Did the habeas court err in rejecting petitioner's claim that trial counsel was constitutionally ineffective for failing to object to the court excusing a juror based on a conversation that occurred outside the presence of petitioner or counsel where the record reflects that the juror was released due to her inability to reach a verdict either way?
The record reflects that on the third day of jury deliberations, Juror White and the trial judge, Gail Tusan, met in chambers without Compton or any counsel present. During this initial discussion, Juror White expressed to the judge that she was not able to continue with deliberations. This discussion was not recorded. Approximately 25 minutes later, the judge held another conference with Juror White in chambers, without Compton or any counsel present, and this time the discussion was transcribed in order to " create a record." The transcript from this subsequent discussion shows that Juror White expressed to the judge that she could not carry out her oath or duties as a juror and she could not " hang in there and finish [her] part of the process"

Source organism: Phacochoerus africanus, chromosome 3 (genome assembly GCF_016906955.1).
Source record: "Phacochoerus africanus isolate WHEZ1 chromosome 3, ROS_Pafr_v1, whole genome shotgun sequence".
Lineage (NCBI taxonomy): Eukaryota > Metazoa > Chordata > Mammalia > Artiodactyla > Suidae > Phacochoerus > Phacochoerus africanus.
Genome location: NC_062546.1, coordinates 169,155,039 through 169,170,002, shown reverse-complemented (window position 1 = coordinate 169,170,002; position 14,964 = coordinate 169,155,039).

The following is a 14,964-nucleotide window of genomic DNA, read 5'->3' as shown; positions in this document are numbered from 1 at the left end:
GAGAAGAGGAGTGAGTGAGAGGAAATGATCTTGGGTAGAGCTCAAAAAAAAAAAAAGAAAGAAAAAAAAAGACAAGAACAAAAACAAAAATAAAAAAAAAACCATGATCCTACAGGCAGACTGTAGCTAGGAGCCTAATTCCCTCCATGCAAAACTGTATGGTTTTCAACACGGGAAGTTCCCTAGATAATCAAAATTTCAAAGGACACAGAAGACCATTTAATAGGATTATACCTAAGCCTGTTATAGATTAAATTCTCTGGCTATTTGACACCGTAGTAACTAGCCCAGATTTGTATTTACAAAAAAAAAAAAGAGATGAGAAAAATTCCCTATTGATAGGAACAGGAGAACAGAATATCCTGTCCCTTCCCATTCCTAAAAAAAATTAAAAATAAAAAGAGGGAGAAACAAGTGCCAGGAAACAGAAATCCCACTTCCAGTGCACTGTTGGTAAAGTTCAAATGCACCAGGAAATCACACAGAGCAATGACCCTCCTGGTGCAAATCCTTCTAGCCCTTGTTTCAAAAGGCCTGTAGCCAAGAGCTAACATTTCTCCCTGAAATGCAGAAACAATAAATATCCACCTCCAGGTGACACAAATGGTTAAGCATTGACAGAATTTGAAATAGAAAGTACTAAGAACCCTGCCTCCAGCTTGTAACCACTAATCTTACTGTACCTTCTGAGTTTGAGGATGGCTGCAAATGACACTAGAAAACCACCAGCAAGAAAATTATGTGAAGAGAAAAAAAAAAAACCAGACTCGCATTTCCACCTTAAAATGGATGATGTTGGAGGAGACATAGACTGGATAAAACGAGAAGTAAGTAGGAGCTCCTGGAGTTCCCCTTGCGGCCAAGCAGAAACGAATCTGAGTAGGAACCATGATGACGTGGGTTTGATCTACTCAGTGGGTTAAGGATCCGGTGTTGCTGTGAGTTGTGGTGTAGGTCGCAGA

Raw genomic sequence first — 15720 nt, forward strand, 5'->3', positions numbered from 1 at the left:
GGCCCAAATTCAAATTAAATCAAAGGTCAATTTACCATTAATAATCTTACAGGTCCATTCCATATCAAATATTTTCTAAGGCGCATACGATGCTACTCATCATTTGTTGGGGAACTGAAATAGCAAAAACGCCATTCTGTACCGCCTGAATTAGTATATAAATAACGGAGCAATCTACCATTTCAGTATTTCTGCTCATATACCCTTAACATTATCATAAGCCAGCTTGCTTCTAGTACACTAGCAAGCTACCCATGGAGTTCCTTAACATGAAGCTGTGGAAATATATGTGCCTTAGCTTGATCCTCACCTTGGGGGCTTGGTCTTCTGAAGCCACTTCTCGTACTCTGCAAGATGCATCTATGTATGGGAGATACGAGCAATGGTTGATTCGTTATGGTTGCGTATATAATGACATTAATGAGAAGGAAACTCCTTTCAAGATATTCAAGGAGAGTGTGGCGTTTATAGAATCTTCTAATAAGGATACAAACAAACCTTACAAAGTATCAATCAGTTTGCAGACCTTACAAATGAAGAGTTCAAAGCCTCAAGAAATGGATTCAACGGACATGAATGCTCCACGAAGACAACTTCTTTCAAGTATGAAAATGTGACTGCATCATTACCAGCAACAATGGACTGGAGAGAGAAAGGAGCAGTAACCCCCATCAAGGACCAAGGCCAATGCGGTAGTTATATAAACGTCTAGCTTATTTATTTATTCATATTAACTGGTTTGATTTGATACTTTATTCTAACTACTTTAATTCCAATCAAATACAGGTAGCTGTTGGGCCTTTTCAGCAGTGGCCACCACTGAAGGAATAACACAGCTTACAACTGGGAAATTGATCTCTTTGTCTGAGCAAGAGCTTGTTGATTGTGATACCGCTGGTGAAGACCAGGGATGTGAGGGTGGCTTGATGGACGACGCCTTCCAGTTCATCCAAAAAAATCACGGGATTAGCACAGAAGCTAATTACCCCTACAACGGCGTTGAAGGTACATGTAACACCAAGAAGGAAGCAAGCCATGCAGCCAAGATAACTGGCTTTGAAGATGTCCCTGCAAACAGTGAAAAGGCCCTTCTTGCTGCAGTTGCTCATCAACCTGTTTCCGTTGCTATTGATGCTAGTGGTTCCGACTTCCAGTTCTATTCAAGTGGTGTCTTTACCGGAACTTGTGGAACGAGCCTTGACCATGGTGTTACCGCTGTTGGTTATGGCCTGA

because she could not " do it anymore." Upon further questioning by the judge, Juror White explained that she could not " come to a decision" and she had been " having a hard time." Juror White stated, " I can't sit here today and tell them guilty on this charge or not guilty or just innocent. I can't." Based on this, the judge told Juror White that she would excuse her and call in an alternate juror.